Recently, I’ve been writing (and revising) my work life manifesto — which attempts to distill my thoughts and guiding principles concerning how I approach work life. (More on this later.) One key principle, which survives every cut — addresses the notion that the people that surround and support us. Whether these individuals share our physical work environment or are connected virtually, doesn’t matter. It is the contribution to work life progress that is the criterion.
The Ugly Side of Networks
We’ve all heard the advice that we require a broad network. That we should build one — and faithfully utilize one. However, what if you realize that you indeed have a network, but it is not helping you move forward? (At least not in the manner that would be meaningful to your work or work life, in this very moment.) What if that network is not supplying what you need to stay strong, to stay focused and motivated?
The difference likely lies in the notion of a network vs. a community.
You see a network isn’t a community. It’s a Rolodex.
You may need to re-visit that network, tear it down and rebuild a community in which you might thrive.
There are elements that might alert you to a need for some quick changes. More specifically — that you need to bring elements of community to your network.
Here are a just few:
- You aren’t discussing ideas — at least not in a way that matters. Remember that your community should provide resources to help you actually digest your ideas and sort out how they can develop. If that this is missing, make no mistake, you are losing.
- Interactions are less than reciprocal. Social media makes connecting very, very easy — but there is a downside. Connections do not equal forward progress. If you’ve discovered that most of your network is happy to use your time and support, but haven’t really returned in kind, it’s time for an audit. (Beware of Remora fish.)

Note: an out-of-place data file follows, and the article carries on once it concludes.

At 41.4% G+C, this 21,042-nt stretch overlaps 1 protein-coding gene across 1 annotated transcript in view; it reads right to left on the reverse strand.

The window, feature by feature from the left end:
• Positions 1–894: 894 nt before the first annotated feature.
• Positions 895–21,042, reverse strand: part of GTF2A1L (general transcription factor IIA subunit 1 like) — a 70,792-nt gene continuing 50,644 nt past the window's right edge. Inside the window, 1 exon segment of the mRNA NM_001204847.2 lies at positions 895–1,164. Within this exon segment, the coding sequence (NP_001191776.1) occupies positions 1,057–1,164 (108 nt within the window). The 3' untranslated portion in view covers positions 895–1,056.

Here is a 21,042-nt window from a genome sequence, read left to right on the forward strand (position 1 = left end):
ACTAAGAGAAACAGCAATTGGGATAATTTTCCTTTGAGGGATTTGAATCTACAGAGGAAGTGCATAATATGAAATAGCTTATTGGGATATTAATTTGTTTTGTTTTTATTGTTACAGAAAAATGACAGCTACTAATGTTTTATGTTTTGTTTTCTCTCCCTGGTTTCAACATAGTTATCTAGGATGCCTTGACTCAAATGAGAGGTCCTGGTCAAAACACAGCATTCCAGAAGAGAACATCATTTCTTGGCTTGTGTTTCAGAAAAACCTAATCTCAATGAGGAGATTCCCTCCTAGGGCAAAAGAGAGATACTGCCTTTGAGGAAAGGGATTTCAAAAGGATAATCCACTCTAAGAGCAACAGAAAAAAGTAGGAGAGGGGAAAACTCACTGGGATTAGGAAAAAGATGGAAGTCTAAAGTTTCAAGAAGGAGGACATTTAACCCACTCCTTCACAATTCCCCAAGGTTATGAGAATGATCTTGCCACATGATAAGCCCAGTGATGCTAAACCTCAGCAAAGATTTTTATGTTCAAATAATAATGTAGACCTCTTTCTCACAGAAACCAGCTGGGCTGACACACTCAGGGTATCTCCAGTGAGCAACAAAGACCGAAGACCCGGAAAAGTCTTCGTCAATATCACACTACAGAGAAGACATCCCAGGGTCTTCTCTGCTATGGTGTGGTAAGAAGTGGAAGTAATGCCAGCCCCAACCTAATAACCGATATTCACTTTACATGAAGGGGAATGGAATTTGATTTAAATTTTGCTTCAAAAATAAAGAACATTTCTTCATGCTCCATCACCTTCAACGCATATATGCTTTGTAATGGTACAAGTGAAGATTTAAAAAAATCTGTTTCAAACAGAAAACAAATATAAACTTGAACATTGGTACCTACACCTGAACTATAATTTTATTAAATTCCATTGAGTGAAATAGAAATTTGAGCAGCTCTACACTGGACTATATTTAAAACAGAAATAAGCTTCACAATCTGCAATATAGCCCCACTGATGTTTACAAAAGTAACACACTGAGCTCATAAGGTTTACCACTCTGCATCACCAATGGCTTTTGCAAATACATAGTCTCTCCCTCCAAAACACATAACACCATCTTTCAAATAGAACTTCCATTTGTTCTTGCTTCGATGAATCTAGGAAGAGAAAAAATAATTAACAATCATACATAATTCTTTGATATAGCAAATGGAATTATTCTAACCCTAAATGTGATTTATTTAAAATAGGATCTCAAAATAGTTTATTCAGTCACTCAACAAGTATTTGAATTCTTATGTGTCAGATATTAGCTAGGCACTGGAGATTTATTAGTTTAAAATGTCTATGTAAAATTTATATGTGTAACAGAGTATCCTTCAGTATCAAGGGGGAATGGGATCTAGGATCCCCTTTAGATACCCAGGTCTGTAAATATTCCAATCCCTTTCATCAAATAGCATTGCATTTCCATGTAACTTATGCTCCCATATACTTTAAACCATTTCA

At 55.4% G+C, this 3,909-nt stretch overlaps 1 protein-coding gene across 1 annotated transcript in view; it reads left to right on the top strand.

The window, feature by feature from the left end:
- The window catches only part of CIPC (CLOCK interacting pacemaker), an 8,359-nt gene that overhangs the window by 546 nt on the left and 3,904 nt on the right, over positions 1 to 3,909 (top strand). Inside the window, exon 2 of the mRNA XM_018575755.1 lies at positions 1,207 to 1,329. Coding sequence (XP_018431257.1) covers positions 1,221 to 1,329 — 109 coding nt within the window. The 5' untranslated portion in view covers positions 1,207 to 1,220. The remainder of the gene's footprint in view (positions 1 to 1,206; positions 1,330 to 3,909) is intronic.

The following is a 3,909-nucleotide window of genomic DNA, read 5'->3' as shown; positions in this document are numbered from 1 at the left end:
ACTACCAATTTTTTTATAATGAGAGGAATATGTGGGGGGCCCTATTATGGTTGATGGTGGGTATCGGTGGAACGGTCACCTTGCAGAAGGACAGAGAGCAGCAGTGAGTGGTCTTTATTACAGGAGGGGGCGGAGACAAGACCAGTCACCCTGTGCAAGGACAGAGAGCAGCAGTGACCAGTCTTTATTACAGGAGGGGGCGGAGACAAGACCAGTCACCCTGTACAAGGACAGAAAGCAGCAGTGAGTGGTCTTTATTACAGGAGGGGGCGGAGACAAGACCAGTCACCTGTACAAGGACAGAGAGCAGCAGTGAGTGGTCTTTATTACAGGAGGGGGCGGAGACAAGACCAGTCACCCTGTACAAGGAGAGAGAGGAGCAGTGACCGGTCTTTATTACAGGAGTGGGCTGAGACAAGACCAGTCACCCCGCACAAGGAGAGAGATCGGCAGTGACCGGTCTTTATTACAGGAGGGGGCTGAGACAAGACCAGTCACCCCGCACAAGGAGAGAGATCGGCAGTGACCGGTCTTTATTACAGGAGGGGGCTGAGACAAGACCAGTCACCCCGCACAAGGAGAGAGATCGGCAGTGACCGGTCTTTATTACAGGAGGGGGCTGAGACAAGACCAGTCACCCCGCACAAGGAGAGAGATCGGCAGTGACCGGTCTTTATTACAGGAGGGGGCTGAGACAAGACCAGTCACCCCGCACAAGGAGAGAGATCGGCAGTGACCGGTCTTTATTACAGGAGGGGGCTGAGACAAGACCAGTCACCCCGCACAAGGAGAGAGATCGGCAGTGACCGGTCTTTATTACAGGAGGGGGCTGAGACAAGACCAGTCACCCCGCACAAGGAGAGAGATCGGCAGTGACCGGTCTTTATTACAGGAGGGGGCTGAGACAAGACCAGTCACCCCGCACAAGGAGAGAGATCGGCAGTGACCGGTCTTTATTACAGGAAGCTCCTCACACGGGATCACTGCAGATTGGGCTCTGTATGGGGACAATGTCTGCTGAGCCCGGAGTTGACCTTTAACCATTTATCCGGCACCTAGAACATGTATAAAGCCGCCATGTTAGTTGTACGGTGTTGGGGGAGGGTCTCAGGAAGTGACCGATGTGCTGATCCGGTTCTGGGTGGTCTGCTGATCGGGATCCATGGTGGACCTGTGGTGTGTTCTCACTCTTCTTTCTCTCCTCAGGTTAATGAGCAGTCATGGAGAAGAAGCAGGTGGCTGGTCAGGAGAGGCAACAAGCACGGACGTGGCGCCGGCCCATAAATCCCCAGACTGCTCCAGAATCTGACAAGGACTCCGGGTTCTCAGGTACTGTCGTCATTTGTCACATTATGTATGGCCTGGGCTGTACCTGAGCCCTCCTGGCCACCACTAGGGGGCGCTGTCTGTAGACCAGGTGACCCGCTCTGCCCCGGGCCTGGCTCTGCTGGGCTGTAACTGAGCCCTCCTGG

- You no longer believe in them. If you have “lost that loving feeling” and no longer want to share someone’s message (you detect insincerity or purely self-serving goals), consider a replacement. If you are longer invested in their “brand”, lose them. You’ll likely not trust their opinions.
- They no longer believe in you. This is the real deal-breaker. It is imperative that you surround yourself with those that feel you have something to offer. (Please don’t confuse this with honest critiques). If you sense this is a core issue, shuffle them out of your line-up.
Anything else to add? How have you built a strong community to support your work life?
Dr. Marla Gottschalk is an Industrial/Organizational Psychologist. She is a charter member of the LinkedIn Influencer Program. Her thoughts on work life have appeared in various outlets including Talent Zoo, Forbes, Quartz and The Huffington Post.